Papanikolas Scholarship Essays

Past Award Recipients


Susa Young Gates Award

Kristin Perkins, First Place
"'If It's Not Right, You Have to Put it Right': The Play and Work of Children in Matilda the Musical"

Emma Chapman, Honorable Mention
"'Due to me':Women and the Economy of Seventeenth-Century New England in the Account Book of Elizabeth Gibbs Corwin"

Beverley Nalder Scholarship

Daniela Mason

Reina Dorff

Ella Carpenter Jensen Scholarship

Hannah Page Bell, "The Role of the Mu-opioid Receptor Gene on Mother-Infant Relationships in Rhesus Macaques"

Lauren Cook, "'I think I can. I think I can': Predictors of Perserverence"

Helena Haueter, "An Examination of Risk Factors Among Utah Suicide Decedents"

Madison Memmott-Elison, "Prosocial Protection: Bidirectional Linkages Between Prosocial Behavior, Aggression, and Deliquency"

Dorothy Simister," Social Work"

Daye Son, "Predictors and Outcomes of Child Disclosure to Parents During Emerging Adulthood"

Elizabeth Wood, "Sensitivity to Ketamine Predicts High Alcohol Intake: A Nonhuman Primate Model"

Marcia Ventura, "A Menstrual-Cycle Phase Effect on Loss Aversion: An Initial Investigation Using Concurrent-Operants Method with Gains and Losses of Money"


Susa Young Gates Award

Sylvia Cutler, First Place
"Redefining Representations of Black Female Subjectivity through the Erotic"

Rebecca Johnson, Honorable Mention
"I am Real Happy Here: Contentment Amid Containment"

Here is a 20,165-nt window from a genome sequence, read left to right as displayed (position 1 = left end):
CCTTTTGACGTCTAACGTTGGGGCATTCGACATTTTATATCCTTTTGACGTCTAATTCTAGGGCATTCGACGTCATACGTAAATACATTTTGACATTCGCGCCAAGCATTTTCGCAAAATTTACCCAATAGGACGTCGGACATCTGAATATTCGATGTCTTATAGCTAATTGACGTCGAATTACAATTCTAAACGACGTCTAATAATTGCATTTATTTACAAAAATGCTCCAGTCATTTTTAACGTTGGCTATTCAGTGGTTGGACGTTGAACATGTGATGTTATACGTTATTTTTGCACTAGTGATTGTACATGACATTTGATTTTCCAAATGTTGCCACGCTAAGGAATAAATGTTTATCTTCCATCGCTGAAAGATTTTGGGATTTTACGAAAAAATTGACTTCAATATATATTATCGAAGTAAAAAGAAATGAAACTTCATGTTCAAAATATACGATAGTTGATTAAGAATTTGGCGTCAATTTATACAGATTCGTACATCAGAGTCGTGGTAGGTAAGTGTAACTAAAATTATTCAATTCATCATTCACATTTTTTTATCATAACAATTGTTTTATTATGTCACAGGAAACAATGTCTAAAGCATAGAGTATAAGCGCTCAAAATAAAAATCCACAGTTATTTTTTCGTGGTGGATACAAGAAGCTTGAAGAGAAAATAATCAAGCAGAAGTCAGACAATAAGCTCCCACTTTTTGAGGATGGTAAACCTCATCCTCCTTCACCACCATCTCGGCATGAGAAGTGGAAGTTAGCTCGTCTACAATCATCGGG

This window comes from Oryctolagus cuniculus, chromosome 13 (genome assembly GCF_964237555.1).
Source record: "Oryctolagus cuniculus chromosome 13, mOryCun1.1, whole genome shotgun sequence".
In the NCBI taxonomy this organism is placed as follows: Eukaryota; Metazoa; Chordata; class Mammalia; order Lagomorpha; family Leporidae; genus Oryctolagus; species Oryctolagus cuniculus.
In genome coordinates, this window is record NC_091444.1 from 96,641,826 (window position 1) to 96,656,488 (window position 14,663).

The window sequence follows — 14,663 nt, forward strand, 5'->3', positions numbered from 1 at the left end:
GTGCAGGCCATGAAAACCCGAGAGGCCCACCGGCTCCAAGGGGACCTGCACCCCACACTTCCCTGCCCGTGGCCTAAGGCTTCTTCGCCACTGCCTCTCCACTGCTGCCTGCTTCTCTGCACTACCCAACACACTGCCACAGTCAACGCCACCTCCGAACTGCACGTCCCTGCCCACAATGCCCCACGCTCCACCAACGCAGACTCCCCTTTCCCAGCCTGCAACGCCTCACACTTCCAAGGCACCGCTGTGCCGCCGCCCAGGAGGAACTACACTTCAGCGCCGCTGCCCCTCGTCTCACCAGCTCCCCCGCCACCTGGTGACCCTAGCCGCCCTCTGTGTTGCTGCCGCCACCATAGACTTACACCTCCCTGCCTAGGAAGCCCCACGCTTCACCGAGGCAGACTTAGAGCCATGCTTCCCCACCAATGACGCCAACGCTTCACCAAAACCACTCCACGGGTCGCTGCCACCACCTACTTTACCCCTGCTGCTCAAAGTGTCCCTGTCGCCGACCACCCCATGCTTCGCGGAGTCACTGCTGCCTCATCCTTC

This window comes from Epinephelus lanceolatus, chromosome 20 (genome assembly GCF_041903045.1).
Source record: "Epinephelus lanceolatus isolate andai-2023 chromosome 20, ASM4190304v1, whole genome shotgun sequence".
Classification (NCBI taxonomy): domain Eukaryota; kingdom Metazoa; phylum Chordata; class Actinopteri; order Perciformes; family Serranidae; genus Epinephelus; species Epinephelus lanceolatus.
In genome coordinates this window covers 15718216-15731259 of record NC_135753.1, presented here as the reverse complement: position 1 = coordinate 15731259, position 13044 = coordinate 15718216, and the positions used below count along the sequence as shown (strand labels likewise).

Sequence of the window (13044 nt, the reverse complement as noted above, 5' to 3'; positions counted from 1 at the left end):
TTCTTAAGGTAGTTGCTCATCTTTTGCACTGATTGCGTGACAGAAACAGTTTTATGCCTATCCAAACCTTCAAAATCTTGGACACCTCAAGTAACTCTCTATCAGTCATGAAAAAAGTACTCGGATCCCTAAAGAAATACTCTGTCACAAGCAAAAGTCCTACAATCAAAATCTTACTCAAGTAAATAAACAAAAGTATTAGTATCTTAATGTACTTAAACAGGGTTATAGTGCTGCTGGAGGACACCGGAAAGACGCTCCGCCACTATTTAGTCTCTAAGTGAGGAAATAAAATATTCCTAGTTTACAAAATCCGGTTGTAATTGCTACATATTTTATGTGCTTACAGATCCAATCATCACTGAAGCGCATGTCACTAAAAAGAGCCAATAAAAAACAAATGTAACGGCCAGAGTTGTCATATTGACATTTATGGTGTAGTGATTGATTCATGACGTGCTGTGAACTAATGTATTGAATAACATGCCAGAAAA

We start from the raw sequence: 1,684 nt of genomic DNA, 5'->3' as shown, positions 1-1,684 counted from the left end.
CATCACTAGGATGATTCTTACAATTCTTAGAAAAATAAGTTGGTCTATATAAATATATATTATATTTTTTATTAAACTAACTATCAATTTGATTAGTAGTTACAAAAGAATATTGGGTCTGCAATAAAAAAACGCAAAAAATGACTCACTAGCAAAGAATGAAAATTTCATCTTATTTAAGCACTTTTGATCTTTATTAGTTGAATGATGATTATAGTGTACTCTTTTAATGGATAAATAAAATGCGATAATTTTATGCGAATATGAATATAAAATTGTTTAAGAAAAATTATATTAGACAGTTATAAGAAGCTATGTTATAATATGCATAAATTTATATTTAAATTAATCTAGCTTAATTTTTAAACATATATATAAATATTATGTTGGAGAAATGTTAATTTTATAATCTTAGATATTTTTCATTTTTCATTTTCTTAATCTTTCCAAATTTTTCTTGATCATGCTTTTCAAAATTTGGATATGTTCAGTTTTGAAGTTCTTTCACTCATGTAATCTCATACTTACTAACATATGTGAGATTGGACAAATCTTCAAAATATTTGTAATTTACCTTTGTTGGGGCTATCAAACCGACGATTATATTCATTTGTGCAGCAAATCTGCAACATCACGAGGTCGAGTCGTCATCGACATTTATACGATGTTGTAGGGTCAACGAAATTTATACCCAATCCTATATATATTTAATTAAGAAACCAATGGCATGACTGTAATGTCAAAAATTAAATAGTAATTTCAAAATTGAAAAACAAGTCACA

Beverley Nalder Scholarship

Haley Bell

Daniela Mason

Sianee Rae

Bobbi Ulvestad

Ella Carpenter Jensen Scholarship

Alyssa Alexander

Christine Black

Emilie Davis

Madison Memmott-Elison

Elizabeth Passey



Beverley Nalder Scholarship

Daniela Mason, Family Life

Connie Burt, Industrial Psychology

Annie Edwards, Masters of Social Work

Ella Carpenter Jensen Scholarship

Hiu Wai Caldwell, “Relaxation HRV Techniques on Marital Satisfaction”

Brooke Elise Jones, “Gender Threat and Male Dominance: A Perfect Storm for Workplace Aggression”

Li Ping Su, “Learning English in the Hills of Vietnam: Understanding the Implications of Informal Education Models for Evolving Gender Dynamics and Education in Hmong Society”

Veronica Tait, “Age Differences in the Sunk-Cost Fallacy and Loss Version”

Jamie Easler, “The Value of Respite Care for Parents of Children with Autism Compared to Parents of Children with Down Syndrome”

Krista Keddington, Systematic review and meta-analysis of currently developed mental health smartphone applications

Erin Rackham, “The Physiological Responses that Drive Change in Therapy”

Troy Marie Young, “Focus Groups on Values of Marriage in Taiwan”

Madison Memmott, “I’ll be there for You: How Social Provisions Influence an Individual’s Prosocial Behavior”



Susa Young Gates Award

Arica Roberts - "Una Guerra Contra La Mujer: Chicana Feminism and Vietnam War Protest"

Arica Roberts is a recent graduate from Brigham Young University with a degree in History.  She graduated with the Women's Studies minor, as well as a minor in Philosophy.  Her studies focused on women and gender history, Latin American history, intersectionalism, and religion. She hopes to continue to study History in graduate school and one day teach and continue research and writing in these fields.  She is from Los Angeles, California and draws her inspiration from nature.  She loves the beach, mountains, riding horses, and hula hooping under the moonlight.

Jensen Scholarships